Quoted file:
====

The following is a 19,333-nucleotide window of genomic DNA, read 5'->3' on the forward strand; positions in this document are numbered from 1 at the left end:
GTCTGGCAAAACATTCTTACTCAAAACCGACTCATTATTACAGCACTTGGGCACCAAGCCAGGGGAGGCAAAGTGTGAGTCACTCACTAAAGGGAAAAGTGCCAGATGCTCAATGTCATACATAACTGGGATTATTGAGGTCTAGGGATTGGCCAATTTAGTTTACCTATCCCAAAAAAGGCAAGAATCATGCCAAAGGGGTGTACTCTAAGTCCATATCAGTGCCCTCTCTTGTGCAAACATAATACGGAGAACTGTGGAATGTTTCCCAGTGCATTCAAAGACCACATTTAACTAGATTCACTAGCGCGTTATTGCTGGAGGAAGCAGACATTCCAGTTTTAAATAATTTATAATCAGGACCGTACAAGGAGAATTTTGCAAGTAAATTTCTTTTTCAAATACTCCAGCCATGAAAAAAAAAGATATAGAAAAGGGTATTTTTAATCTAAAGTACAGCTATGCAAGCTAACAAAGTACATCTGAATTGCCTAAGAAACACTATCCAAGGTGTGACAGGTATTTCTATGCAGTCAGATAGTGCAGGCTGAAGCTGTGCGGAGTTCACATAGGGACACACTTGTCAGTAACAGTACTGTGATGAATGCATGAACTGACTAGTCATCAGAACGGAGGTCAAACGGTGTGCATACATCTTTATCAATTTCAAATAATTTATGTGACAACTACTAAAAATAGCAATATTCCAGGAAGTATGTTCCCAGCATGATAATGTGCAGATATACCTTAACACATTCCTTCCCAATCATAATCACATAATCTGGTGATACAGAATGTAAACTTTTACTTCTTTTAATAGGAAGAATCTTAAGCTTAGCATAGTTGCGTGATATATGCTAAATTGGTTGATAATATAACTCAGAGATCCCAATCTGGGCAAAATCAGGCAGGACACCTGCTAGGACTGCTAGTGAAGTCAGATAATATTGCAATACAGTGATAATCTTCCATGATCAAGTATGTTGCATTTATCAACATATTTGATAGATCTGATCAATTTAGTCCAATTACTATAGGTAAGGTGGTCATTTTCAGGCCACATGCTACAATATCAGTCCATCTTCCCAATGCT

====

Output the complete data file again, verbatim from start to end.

The following is a 19,333-nucleotide window of genomic DNA, read 5'->3' on the forward strand; positions in this document are numbered from 1 at the left end:
GTCTGGCAAAACATTCTTACTCAAAACCGACTCATTATTACAGCACTTGGGCACCAAGCCAGGGGAGGCAAAGTGTGAGTCACTCACTAAAGGGAAAAGTGCCAGATGCTCAATGTCATACATAACTGGGATTATTGAGGTCTAGGGATTGGCCAATTTAGTTTACCTATCCCAAAAAAGGCAAGAATCATGCCAAAGGGGTGTACTCTAAGTCCATATCAGTGCCCTCTCTTGTGCAAACATAATACGGAGAACTGTGGAATGTTTCCCAGTGCATTCAAAGACCACATTTAACTAGATTCACTAGCGCGTTATTGCTGGAGGAAGCAGACATTCCAGTTTTAAATAATTTATAATCAGGACCGTACAAGGAGAATTTTGCAAGTAAATTTCTTTTTCAAATACTCCAGCCATGAAAAAAAAAGATATAGAAAAGGGTATTTTTAATCTAAAGTACAGCTATGCAAGCTAACAAAGTACATCTGAATTGCCTAAGAAACACTATCCAAGGTGTGACAGGTATTTCTATGCAGTCAGATAGTGCAGGCTGAAGCTGTGCGGAGTTCACATAGGGACACACTTGTCAGTAACAGTACTGTGATGAATGCATGAACTGACTAGTCATCAGAACGGAGGTCAAACGGTGTGCATACATCTTTATCAATTTCAAATAATTTATGTGACAACTACTAAAAATAGCAATATTCCAGGAAGTATGTTCCCAGCATGATAATGTGCAGATATACCTTAACACATTCCTTCCCAATCATAATCACATAATCTGGTGATACAGAATGTAAACTTTTACTTCTTTTAATAGGAAGAATCTTAAGCTTAGCATAGTTGCGTGATATATGCTAAATTGGTTGATAATATAACTCAGAGATCCCAATCTGGGCAAAATCAGGCAGGACACCTGCTAGGACTGCTAGTGAAGTCAGATAATATTGCAATACAGTGATAATCTTCCATGATCAAGTATGTTGCATTTATCAACATATTTGATAGATCTGATCAATTTAGTCCAATTACTATAGGTAAGGTGGTCATTTTCAGGCCACATGCTACAATATCAGTCCATCTTCCCAATGCT